On the other hand, a spectro is much better at measuring highly saturated colors (such as the primaries of a wide gamut display) than a colorimeter, which is why tables for display types or models have been added to some calibration software since more exotic, and saturated, display types have appeared. These tables are there to assist colorimeters in getting measurements on saturated colors that are closer to what high-end spectros get. 

No way of knowing (since I am not privy to all the internal coding in the software involved) if your results are so similar because the devices are accurate and consistent, or if the results have been improved via a table or algorithm to make the primaries more similar. But it looks like the results are consistent, though we can’t really be sure that means accurate, without a reference instrument to define accurate. 

The other place to compare results is in the smoothness of the darks. This is best done by filling the entire screen with an RGB image consisting of full height bands of 0,0,0, 1,1,1, 2,2,2, and so on, up to about 20,20,20. Changing between the two profiles (and their LUT tables!) should show visible differences between the two profiles (both in density and possibly neutrality), though it won’t tell you which one is “right”, since you are not displaying both on the displays they were made for.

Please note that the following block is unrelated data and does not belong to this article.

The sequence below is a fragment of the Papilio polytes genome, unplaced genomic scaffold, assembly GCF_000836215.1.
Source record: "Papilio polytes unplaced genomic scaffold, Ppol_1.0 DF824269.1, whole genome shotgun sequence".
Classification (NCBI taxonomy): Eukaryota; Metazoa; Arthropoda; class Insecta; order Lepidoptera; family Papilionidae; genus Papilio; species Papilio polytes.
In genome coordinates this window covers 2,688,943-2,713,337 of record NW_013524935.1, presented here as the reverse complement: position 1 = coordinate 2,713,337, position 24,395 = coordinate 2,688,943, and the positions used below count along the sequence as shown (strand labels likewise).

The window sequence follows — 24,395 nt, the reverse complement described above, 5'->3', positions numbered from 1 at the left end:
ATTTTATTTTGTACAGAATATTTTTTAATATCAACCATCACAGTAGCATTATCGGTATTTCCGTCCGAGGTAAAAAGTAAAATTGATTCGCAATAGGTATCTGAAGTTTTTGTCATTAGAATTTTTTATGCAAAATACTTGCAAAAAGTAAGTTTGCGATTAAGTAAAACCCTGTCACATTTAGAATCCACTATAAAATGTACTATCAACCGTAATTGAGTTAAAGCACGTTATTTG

This is the end where the colorimeter might prove superior, by creating smoother, more accurate dark gradients, but only on the display the profile was created for. 

Once you start comparing the available devices and software packages in a lab, using laboratory-grade reference spectros, you soon become dissatisfied with the results of all of them (and, to some degree, even the reference spectros!), on an absolute, theoretical level; at which point attempting to produce the results most useful for the type of user involved becomes the practical goal. This result is somewhat different for users of vector colors (graphic designers), raster colors (photographers), or scientific colors (technicians). Thus the perceptual, saturation, and colorimetric rendering intent choices... though how those play out varies amongst developers. 

C. David Tobie

On Jul 4, 2018, at 12:46 AM, Tracy Valleau <tracy@...> wrote: